23 May 2016

New Tunings for the Lotus Karimba - One You Can Do Yourself!

Written by Mark Holdaway, Posted in News and Announcements

The C Major Lotus Tuning is one you can do. The Em/Am Lotus Tuning is one for us to do.

Yesterday, two sansula players came to Kalimba Magic headquarters with their sansulas, both of which were in standard A minor tuning. They had grown tired of the enchantingly beautiful standard A minor tuning and wanted to play different music. After trying several tunings, they both decided to go for the Heavenly A tuning. They left happy, and the new tuning has opened many new pathways for them to explore.

Why am I telling you this in an article about Lotus Karimba tunings? Because the standard Lotus tuning (which is equally good for playing in G minor or C minor) itself can become boring if you are trapped in the same old patterns, and a new Lotus tuning may be exactly what you need to break out of the doldrums.

Here is something to consider about kalimba tunings:  A kalimba's tuning goes hand in hand with the music it plays. The tuning should make it easy to play beautiful music. 

A kalimba tuning is something like a double-edged sword: on one edge, we promise that the kalimba's tuning will sound great - we have removed all of the "wrong notes," and the exact layout of this particular tuning suggests some notes be used together and inhibits other notes from being played together. On the other edge, every step we take to simplify the tuning gives it more limits, which results in an instrument that is generally less capable - less capable of playing notes that sound like mistakes, but also somewhat less capable of doing something great or amazing. Certainly less capable of doing something unexpected.

Once we have become familiar with the ways of a particular tuning, we might feel that the magic is gone. We sort of know what the instrument is going to do. Don't get me wrong, this is fundamental to becoming a great kalimba player. You need to know and understand every note on the instrument. You need to be able to imagine a sound in your head, and immediately know if that note is on your kalimba, and if so, exactly where it is. On the other hand, part of the joy of the kalimba is to twiddle your thumbs without knowing what is going to happen, without being in control - and WHAM! magic happens anyway!  I think this is a very good reason for seeking out a new tuning on an instrument that you have had for a while, but aren't feeling that special spark from anymore. You don't need to get a new kalimba, you just need to make the kalimba you have in your hands feel and sound different.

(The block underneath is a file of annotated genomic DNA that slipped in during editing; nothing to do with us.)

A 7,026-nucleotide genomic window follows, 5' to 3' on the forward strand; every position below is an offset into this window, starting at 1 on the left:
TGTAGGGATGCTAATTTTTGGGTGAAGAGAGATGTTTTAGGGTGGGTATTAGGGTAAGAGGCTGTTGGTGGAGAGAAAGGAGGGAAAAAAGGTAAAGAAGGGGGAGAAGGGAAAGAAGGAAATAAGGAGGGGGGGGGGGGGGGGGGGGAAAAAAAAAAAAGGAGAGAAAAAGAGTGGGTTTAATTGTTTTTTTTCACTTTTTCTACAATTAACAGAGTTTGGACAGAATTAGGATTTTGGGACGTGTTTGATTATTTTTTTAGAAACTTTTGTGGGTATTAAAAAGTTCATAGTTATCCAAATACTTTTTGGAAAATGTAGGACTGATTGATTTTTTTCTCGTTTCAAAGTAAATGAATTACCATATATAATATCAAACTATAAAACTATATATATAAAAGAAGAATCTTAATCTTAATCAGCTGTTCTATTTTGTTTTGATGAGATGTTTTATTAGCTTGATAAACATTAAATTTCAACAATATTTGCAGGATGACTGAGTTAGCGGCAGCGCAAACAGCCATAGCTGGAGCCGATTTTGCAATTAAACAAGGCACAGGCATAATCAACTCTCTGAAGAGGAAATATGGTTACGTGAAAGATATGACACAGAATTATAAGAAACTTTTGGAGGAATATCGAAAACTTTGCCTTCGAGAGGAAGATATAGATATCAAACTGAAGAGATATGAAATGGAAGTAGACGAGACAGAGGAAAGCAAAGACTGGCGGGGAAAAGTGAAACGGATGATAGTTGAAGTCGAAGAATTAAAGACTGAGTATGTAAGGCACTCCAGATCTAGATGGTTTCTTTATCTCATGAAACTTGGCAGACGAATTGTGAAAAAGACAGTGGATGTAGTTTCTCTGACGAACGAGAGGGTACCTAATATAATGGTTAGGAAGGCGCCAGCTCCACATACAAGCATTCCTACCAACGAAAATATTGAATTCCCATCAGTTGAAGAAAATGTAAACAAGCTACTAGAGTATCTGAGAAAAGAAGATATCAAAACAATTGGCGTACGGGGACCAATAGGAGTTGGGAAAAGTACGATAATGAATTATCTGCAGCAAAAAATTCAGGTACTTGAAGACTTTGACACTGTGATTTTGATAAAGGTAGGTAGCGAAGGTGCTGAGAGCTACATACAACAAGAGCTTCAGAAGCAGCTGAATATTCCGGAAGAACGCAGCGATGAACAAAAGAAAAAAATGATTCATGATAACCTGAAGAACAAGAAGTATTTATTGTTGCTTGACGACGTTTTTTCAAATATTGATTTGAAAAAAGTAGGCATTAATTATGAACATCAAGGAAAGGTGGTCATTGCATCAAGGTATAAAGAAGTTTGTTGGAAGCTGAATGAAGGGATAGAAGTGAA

Now, the Lotus Karimba itself is a new tuning - SaReGaMa invented it from the Hugh Tracey African-tuned karimba. The Lotus tuning actually requires taking the original instrument apart and rearranging it to optimally match the long tines with low notes, and as such, we cannot recommend that you do this at home. The new C Major Lotus tuning, on the other hand, requires only a slight adjustment from the standard Lotus tuning, and it IS an operation that you can do, in the privacy of your own home, with the help of an electronic tuner and a Pilot G-2 pen (retract the ball point of the pen, and the plastic at the end of the pen forms a perfect shape to grasp a karimba tine end to push it in or out). It should take you 5-20 minutes to accomplish this retuning, and the process is 100% reversible to the standard tuning if you decide you don't like the C major tuning.

What does the C major tuning get you that you don't have in the standard Lotus tuning?

  • The C major tuning gives a lighter, more expansive feeling to your music than the standard Lotus.
  • The minor 3 and 7 intervals have all been tuned up a half a step to turn into major 3 and 7. One of the redundant 7 intervals was tuned down to the 6, expanding the coverage of the scale.